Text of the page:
Since 2000, the artists, directors and volunteers at Lionheart have worked to bring theatre and the arts to Norcross. Lionheart operates as a non-profit, non-equity theatre producing affordable, unforgettable entertainment to audiences of all ages. Expect to be swept up in passionate classic dramas, to sing along to favorite Broadway musicals or to laugh nonstop during an original comic romp. When you leave Lionheart, you’ll leave with a new story to tell.
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Mitchell Road Mosaic Wall

In what began as a spark of creativity, the Mitchell Mosaic quickly became a movement that goes far beyond art and cultural awareness, embracing ideas of community and togetherness. Over 125 mosaic disks are now installed on 5 panels stretching 130 feet long, thanks to the contribution of over 1000 Norcross area students, art educators, teachers, parents and grandparents as well as volunteers from both Discovery Garden Park and the Norcross Garden Club. Each piece is a celebration of nature, with depictions of seasonal colors, wildlife and plants.
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The Rectory


The Rectory, located at 17 College Street, is situated directly across the parking lot from the Norcross Cultural Arts and Community Center. This restored building from the early 1900s is the former rectory for the church that now houses Lionheart Theatre. It is currently being used as gallery space for ongoing exhibits and arts events. Free Admission for all events! Just call 678-421-2048 or 2025 for access.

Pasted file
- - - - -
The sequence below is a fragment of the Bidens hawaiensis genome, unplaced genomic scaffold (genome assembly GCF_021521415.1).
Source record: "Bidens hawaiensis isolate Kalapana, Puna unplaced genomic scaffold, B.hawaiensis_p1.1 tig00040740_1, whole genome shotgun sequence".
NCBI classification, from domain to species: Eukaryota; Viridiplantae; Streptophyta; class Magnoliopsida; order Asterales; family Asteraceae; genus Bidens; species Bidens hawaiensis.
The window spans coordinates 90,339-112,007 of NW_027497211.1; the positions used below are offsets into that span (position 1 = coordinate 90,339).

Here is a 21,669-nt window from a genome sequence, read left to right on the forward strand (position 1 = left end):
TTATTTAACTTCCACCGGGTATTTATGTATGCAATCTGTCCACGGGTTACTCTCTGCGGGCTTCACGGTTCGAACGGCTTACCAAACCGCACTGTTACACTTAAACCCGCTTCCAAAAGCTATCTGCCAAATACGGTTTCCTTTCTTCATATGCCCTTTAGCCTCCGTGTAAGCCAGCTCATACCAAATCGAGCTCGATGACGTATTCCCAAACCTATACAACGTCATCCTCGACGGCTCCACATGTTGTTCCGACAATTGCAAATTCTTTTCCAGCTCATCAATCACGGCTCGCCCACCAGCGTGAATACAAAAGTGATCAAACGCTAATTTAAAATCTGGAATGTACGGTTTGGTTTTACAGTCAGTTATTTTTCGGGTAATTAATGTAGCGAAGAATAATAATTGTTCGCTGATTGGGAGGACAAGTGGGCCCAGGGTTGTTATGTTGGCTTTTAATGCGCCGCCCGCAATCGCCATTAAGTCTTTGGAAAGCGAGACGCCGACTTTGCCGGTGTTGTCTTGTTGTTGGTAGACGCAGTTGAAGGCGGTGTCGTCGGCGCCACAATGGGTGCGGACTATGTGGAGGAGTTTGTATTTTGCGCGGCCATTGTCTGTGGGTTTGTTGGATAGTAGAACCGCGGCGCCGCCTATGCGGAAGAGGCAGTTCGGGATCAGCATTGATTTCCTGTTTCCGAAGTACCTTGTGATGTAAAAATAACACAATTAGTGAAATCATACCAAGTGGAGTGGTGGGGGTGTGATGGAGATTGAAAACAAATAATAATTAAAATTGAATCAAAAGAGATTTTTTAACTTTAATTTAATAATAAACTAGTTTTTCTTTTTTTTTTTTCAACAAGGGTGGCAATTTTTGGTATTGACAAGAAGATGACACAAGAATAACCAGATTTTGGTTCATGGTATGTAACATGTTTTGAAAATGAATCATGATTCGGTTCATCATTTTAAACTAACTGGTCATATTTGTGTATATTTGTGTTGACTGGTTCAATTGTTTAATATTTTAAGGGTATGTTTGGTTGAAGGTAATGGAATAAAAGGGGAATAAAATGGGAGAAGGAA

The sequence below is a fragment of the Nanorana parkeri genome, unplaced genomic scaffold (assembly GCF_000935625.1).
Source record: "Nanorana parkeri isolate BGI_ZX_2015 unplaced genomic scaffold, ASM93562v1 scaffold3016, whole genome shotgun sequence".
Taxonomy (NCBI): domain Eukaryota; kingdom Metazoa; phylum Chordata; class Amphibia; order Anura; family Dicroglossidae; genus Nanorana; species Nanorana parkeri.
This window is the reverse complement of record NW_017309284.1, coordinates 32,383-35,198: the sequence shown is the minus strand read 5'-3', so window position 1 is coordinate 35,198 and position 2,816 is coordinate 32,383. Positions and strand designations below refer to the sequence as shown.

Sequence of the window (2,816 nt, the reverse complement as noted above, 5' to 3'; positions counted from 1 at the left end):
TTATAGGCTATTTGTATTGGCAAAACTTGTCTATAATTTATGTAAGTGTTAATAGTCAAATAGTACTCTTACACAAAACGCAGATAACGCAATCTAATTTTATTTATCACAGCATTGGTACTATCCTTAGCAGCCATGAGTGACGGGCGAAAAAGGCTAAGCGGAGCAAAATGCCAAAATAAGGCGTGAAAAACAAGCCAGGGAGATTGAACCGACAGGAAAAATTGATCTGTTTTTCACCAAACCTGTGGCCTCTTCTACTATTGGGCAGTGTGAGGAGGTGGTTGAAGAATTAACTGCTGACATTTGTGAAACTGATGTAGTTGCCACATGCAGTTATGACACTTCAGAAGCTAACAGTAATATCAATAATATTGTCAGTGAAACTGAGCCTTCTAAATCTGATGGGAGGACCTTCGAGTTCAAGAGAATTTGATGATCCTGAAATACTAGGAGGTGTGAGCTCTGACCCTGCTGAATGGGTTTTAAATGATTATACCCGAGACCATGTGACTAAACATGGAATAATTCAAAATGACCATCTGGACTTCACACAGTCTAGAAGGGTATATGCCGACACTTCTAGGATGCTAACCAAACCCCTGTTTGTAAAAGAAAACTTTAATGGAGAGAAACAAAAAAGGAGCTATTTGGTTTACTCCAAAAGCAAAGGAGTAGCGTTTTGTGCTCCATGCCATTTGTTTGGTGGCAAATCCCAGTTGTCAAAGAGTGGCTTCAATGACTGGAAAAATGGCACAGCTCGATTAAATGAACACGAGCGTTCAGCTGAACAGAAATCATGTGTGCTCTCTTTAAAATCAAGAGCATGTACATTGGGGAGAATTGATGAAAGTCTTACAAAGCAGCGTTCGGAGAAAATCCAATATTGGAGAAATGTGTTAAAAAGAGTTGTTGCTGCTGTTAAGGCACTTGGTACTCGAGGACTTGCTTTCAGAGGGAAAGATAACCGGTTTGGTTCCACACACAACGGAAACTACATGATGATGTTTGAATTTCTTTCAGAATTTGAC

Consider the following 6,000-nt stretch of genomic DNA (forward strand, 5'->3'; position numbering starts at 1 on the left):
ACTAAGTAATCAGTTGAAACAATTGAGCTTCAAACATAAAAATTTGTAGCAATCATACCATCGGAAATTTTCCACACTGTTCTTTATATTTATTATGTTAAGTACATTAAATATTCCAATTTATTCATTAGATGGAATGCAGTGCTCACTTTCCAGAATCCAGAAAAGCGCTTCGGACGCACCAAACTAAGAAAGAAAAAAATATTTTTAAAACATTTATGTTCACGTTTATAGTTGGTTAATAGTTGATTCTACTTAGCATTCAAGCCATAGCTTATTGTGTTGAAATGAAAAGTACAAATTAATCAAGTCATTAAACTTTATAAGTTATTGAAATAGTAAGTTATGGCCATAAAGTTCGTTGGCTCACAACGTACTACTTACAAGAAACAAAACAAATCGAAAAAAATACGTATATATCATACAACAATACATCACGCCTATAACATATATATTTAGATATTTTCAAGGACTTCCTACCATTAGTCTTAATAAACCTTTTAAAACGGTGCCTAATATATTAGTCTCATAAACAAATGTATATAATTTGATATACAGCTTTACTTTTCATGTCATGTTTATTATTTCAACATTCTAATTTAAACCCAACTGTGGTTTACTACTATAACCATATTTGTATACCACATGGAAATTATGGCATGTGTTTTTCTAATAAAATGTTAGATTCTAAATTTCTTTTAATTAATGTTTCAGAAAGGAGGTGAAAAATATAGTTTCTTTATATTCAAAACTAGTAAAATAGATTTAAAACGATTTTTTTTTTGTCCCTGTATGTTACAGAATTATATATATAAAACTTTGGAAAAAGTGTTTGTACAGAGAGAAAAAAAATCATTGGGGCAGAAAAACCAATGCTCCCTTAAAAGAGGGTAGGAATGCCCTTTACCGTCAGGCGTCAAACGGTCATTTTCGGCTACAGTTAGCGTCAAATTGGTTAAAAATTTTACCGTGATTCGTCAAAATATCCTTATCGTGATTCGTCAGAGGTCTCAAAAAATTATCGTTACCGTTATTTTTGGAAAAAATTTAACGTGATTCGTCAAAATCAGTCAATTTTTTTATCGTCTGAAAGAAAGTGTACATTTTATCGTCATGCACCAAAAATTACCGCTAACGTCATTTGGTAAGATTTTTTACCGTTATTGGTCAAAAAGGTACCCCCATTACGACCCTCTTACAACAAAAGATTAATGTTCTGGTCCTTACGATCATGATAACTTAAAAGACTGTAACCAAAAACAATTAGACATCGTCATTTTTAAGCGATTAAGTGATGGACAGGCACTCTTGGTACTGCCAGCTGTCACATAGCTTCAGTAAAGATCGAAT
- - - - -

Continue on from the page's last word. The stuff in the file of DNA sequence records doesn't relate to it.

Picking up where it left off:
Learn more here about submitting for artist consideration!

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Skin Alley & "Tumblefield"

The Norcross Public Arts Commission (NPAC)'s vision was to turn Skin Alley into “ArtWay”: a colorful, welcoming and engaging space for the entire community to enjoy and experience. Set as the cornerstone to the alley, Tumblefield was inspired by Norcross’ playful and mischievous red foxes. A whimsical fox is set against an abstract backdrop that have intentionality from the artist, but – like most art – are open to interpretation by the viewer.
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Thrasher Park


With both spaces to roam and spaces to play, Thrasher is a prime location for family-friendly activities and events. It’s walking distance from our downtown merchants, making it a great spot to spend your days and nights. Fitted with an amphitheater, playground AND a gazebo, Thrasher is the site of many city events, including Summer Concert Series, Monday Fun Days, and the annual Christmas Tree Lighting.

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The Train


Norcross was once known as “Atlanta’s Favorite Summer Resort"–beginning in 1878, a commuter train called the “Airline Belle” made round trips twice a day, carrying visitors between Atlanta and Norcross. The railroad is very much a part of Norcross' history, and though the train no longer stops in town you can still enjoy a meal from inside the original train depot (The Crossing Steakhouse) and feel the rumble as the train rushes past!